Basic Principles of “Progressive Education” 01 October 08
What follows is a draft of ideas developed at the 2008 AHEA pre-conference workshop in a conversation facilitated by Corky Reinhart, Xenia Coulter and Alan Mandell:
1. Honoring and working from the purposes and interests of the learner (the meaning of student centeredness);
2. Helping people acquire the skills, attitudes and perspectives they need to become effective self-directed learners;
3. Recognizing the importance of students “owning” their learning: a) owning as internalizing the learning (making it a part of oneself ); and b) owning as making choices as an active learner;
4. Facilitating, guiding, supporting, asking questions of learners as central to the faculty role;
5. Having control of the learning process (students actively participating in that process so that the question “who controls the knowing” is an ongoing and central one);
6. Learning as a social, as a collective process, that can lead to social action/social construction; (collective knowledge as leading to the growth of the social, of the community);
7. Listening and engaging in dialogue as key to everyone’s learning;
8. Learning as value-laden (whether those values are explicit or tacit);
9. Acknowledging the connections and tensions between individual and social change;
10. Ongoing learning and development of faculty and students (both gain new insights, knowledge and skill from deep engagement in a process of learning; both need regular opportunities to pause, to reflect, to evaluate, and to be);
11. Learning is always experiential learning, whether “prior” or “new” learning;
12. Educating means looking to the future, not dwelling on/in the past;
13. Learning is about experimenting—trying out/playing with new ideas, working with new models, developing new plans, activities, and programs;
14. Learning as transparent: what is being learning, why it is being learning, and how it is being learned are always available to be seen, to be discussed, to be criticized by faculty and by students;
15. Evaluation (ongoing evaluating) is central to any learning experience; (evaluating can take many forms, including self-evaluation, and needs to be based on criteria that are particular to the audience/situation and fully discussed by faculty and students);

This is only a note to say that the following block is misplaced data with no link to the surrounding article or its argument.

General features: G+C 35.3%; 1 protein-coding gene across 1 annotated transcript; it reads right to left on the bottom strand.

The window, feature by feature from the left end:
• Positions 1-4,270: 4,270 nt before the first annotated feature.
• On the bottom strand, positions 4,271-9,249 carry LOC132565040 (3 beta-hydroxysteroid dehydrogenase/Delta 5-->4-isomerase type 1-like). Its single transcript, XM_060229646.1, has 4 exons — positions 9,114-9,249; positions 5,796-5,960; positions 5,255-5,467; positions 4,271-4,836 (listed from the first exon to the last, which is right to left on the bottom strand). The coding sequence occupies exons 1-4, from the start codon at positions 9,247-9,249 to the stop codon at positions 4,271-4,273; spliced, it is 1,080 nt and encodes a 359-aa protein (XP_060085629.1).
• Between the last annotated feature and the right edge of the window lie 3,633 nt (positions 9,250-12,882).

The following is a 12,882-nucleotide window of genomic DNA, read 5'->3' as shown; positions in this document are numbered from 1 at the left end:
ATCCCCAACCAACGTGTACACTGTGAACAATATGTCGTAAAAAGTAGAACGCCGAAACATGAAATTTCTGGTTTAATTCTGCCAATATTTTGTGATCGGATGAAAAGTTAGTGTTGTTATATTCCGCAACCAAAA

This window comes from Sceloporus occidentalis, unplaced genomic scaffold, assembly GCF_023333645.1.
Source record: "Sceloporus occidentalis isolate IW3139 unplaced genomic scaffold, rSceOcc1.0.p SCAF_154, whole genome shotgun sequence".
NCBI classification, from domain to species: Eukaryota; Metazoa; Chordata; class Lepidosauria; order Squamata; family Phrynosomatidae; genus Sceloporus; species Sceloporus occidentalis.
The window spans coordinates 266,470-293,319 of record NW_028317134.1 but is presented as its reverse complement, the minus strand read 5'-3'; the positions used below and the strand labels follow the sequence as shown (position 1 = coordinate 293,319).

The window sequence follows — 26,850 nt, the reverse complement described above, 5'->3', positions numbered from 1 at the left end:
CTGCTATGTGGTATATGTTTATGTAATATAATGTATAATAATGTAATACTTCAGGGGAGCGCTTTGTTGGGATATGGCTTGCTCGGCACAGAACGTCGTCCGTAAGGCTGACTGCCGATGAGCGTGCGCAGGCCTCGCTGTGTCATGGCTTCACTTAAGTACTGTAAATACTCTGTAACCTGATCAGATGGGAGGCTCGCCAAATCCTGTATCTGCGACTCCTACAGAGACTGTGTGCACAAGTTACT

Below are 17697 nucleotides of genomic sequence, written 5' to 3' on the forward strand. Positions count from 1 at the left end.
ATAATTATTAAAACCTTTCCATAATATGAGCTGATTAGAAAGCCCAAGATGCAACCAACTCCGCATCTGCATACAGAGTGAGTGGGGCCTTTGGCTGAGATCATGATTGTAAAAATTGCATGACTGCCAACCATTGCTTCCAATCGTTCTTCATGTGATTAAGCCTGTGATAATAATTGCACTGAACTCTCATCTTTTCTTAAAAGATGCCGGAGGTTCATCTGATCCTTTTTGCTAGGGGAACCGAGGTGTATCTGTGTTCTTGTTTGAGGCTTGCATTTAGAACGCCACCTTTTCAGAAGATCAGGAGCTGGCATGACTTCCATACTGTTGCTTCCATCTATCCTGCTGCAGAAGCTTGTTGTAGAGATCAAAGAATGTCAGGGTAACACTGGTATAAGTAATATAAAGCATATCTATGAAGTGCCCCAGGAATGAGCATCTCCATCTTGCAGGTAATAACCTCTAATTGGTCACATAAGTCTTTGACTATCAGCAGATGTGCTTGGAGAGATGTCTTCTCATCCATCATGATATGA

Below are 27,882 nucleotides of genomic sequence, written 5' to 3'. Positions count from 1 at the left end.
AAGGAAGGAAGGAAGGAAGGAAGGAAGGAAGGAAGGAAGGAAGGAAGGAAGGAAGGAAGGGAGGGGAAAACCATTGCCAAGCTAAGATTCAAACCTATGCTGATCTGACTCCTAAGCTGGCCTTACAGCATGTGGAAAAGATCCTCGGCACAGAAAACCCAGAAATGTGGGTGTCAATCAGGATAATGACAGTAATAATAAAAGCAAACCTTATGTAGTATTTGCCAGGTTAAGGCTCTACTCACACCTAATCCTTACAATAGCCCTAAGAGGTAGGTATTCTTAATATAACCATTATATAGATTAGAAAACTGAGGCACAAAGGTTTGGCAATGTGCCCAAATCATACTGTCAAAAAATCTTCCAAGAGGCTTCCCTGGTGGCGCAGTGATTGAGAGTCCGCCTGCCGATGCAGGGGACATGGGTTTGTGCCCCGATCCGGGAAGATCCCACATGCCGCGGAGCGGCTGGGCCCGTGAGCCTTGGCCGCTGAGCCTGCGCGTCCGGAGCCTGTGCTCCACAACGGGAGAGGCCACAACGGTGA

16. Questioning of authority, particularly the authority of the “expert” and of taken-for-granted knowledge of any kind empowers the learner and enhances the learning process.
17. Modeling is always going on: through our teaching actions, faculty are always modeling what we care about (whether we are aware of this or not).
WE has a somewhat interesting discussion staying close to the Lindeman texts posted on the website.

corky said...

Hi Vicky, Surachet, Elliott and all my other Alliance friends (wonderful to see the vivacious Sandy Turner once more): The beers were good but the conversations in Mobile were better! A tip of my hat again to my good friends and fellow facilitators Alan Mandell and Xenia Coulter!! for a great pre-conference workshop that seems to have yielded a stimulating conference question and post-conference dialogue.

For many years, Elliott monitored the old AHEA website for comments, remarks, discussions of any sort, pertaining to adult learning (bless his heart). My hope would be that we might use the fledgling discussion that has begun on my blog to continue the dialogue about the role of progressive principles in adult online learning (with luck Elliott will keep an eye on the blog and do the work of responding to all comments!!!). Let me, by way of trying to further stimulate the conversation, simply wear my heart on my sleeve for a moment: I believe passionately and practically in the theoretical ideas of folks like Dewey and Lev Vygotsky. As educators we stand on their shoulders and owe them a voice of thanks for their pioneering and dogged pursuit of the collective ideas we call "Progressive Education." Elliott and I disagree a bit about the possibility of having a genuine interactive and "progressive" learning experience online. I believe such an event can and does occur often but Elliott is absolutely correct that many factors impede its realization in fact and practice. Facilitation techniques and platform rigidity are among the most difficult barriers. Let's use this blog (could we not link my blog to the current AHEA website, webmaster?) or any other vehicle to explore these ideas--with a view particularly to eventually creating a new AHEA sponsored "Best Practices in Online Learning." best to all, corky

Anne said...

My thoughts may pull us into a specific context. In my current program, colleges outside of our accelerated programs shape much of our identity. While the institution frames our work within mission and creating opportunity and social justice (access to higher ed for adults), I do not think that most of the characteristics Alan and the workshop generated permeate the School's teaching methods, learning goals, and degree programs.

I'm especially concerned (and this goes beyond my particular institution) about the influence of Colleges of Business in adult learning programs. Granted, many of our students (most, really) seek degrees in business fields, well and good. My question is how can we integrate/permeate curricula with the core characteristics of progressive education when we work with faculty and colleges that do not share these values. Mostly, these faculty have not read about teaching and learning, approach adults with "traditional" modes of instruction, and are even suspicious of accelerated formats.

What do you think? Are there others out there who experience these tensions?